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Forum topic by Stewbot posted 10-03-2015 12:38 AM 988 views 0 times favorited 7 replies Add to Favorites Watch
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Stewbot

195 posts in 544 days


10-03-2015 12:38 AM

Well I’ve been looking to upgrade my current jobsite table saw and so I picked up a junior Unisaw., circa 1950. I couldn’t pass up this charming little machine, so I kind of just went for it. If it is the original motor (I haven’t torn into it much yet) than I believe it is either a 3/4 or 1hp motor? Regardless it sounds beastly but seems to be running smooth for a saw this old. Everything is in fair shape and I think it should serve me well for a while.

I have not found any information so far, but was wondering if indeed an aftermarket splitter or riving knife can be purchased for this saw. I know it didn’t see many years of production so I am assuming it probably won’t, but I know this is the place to inquire further about that.

Any other info would be greatly appreciated about what I just got myself into… ;)

PS, I’ll post pictures soon, but don’t have any available yet.

-- Hoopty scoop?


7 replies so far

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ForestGrl

445 posts in 546 days


#1 posted 10-03-2015 02:33 AM



[Snip}
PS, I ll post pictures soon, but don t have any available yet.

- Stewbot

Yes, please, pictures! Really curious about it. If it’s a Junior Unisaw, perhaps there’s a chance that the dimensions of the relevant parts for mounting aftermarket splitter or guard are the same as the standard Unisaws.

Also, you could check the vintage machine forums—owwm is one. Perhaps Google “vintage woodworking forum” and see what pops up. Those folk are usually dedicated and pretty friendly.

-- My mother said that anyone learning to cook needed a large dog to eat the mistakes. As a sculptor of wood I have always tried to keep a fireplace. (Norman Ridenour)

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NormG

5499 posts in 2464 days


#2 posted 10-03-2015 02:56 AM

Congrats and I agree with ForestGrl, look around for a manual and other information

-- Norman - I never never make a mistake, I just change the design.

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Stewbot

195 posts in 544 days


#3 posted 10-03-2015 06:08 PM

Thank you both for the replies. Good point forestgirl, I’ll have to look into that. Looks like the motor is original. Overall its a bit more rough than the picture shows in regards to the cabinet including some ‘aftermarket’ holes etc the original owner created but generally is in pretty good shape. So far I’ve just cleaned it out, blew out a lot of the saw dust, oiled the moving parts and treated the cast top a bit.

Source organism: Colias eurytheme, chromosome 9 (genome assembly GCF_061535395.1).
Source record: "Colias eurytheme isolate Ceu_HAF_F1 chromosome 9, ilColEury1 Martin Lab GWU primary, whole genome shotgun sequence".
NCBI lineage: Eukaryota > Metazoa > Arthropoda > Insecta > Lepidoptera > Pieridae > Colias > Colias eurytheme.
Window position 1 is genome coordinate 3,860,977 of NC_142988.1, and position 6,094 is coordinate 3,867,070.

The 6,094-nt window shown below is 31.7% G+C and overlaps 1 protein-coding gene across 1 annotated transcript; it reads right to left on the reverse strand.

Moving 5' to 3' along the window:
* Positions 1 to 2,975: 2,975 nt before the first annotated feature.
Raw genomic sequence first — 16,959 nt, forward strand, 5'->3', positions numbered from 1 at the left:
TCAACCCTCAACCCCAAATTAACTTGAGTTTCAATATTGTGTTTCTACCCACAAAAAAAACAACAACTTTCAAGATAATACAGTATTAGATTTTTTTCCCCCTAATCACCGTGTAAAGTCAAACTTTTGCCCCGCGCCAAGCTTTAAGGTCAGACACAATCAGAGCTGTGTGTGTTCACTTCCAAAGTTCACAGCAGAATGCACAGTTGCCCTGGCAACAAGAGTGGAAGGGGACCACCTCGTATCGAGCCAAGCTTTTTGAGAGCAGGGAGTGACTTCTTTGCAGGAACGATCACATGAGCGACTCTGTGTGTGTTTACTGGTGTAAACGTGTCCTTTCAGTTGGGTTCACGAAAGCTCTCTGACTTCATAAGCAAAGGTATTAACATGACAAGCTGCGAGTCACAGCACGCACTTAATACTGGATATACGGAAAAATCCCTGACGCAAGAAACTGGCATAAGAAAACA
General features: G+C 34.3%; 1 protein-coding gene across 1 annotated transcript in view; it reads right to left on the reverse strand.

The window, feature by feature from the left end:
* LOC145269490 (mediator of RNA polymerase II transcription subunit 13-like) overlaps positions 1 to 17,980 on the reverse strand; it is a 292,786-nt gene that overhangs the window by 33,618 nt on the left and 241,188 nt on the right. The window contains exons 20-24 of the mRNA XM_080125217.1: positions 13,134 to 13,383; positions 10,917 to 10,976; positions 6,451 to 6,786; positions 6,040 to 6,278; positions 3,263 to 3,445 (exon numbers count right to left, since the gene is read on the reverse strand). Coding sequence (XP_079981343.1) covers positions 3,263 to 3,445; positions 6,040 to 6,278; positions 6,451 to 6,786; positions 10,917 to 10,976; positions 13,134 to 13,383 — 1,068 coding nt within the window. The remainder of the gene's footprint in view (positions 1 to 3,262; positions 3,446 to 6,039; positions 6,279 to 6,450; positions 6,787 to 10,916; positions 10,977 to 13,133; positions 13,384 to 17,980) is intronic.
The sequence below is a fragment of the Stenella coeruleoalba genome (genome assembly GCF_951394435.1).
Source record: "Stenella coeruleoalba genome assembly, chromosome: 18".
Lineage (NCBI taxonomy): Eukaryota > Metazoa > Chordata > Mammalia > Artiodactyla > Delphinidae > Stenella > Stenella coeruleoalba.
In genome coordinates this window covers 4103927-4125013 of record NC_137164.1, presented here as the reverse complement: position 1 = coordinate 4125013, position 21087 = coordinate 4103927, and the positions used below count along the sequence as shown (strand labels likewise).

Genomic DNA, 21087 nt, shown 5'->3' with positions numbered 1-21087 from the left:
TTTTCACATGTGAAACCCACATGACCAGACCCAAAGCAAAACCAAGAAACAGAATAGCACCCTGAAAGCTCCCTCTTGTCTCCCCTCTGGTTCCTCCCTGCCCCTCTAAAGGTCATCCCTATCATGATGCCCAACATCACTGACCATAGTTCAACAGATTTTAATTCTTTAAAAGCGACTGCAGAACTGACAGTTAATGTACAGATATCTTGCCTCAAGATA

Attached is a photo of a part that I believe held the original blade guard (which it did not come with), I’m wondering if that could be an attachment point for a aftermarket splitter.

And lastly, the only damage I’ve seen that may need to be addressed soon is a cracked arbor washer. Im assuming/wondering if this is a generic part I can just order that doesn’t neccesarily need to come from this saw specifically but only needs to fit the 5/8 arbor?

Thanks for reading, any thoughts suggestions are appreciated.

-- Hoopty scoop?

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MrUnix

4207 posts in 1659 days


#4 posted 10-03-2015 06:32 PM

The generic model number for that saw is 34-260… add extension wings and the guard and it becomes a 34-265 which is what yours looks like. AFAIK, the only parts it shares in common with the Unisaw is the hand wheels and pinion gears for the raise/tilt mechanisms. Everything else I believe is specific to that machine except for the obvious hardware store items. The arbor flange washer should be generic as well.

Manual can be found here: http://vintagemachinery.org/pubs/detail.aspx?id=541
(Other documents/brochures can be found here)

Cheers,
Brad

-- Brad in FL - To be old and wise, you must first be young and stupid

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Stewbot

195 posts in 544 days


#5 posted 10-03-2015 06:42 PM

Thanks a lot Brad, I appreciate the info.

-- Hoopty scoop?

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ForestGrl

445 posts in 546 days


#6 posted 10-03-2015 07:47 PM

Stewbot, if you post the measurements of the square part where the splitter connected, and the width and length of the throat, we can compare it to Unisaw (of which I have 1). You can always make a splitter for a shop-made throat insert (a rod or a flat one). Pair that with an overhead blade guard (such as a PSI) and you have protection and dust collection, but it’s still easily moved out of the way for non-through cuts.

-- My mother said that anyone learning to cook needed a large dog to eat the mistakes. As a sculptor of wood I have always tried to keep a fireplace. (Norman Ridenour)

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Stewbot

195 posts in 544 days


#7 posted 10-04-2015 08:25 PM

Thanks for the link forestgirl. Measurements of the part pictured: 1 7/16” wide 2” tall. Throat is: 10 15/16” x 3 9/16”. I’m gonna email that company I’ve heard about that makes aftermarket splitters etc. and see if they’ve got something that might fit, if not something compatible with a more popular unisaw. I’ve never seen a homemade splitter, I look into that. In the mean time I’ve just been trying to dial everything else in.

Thanks again for the suggestions.

-- Hoopty scoop?

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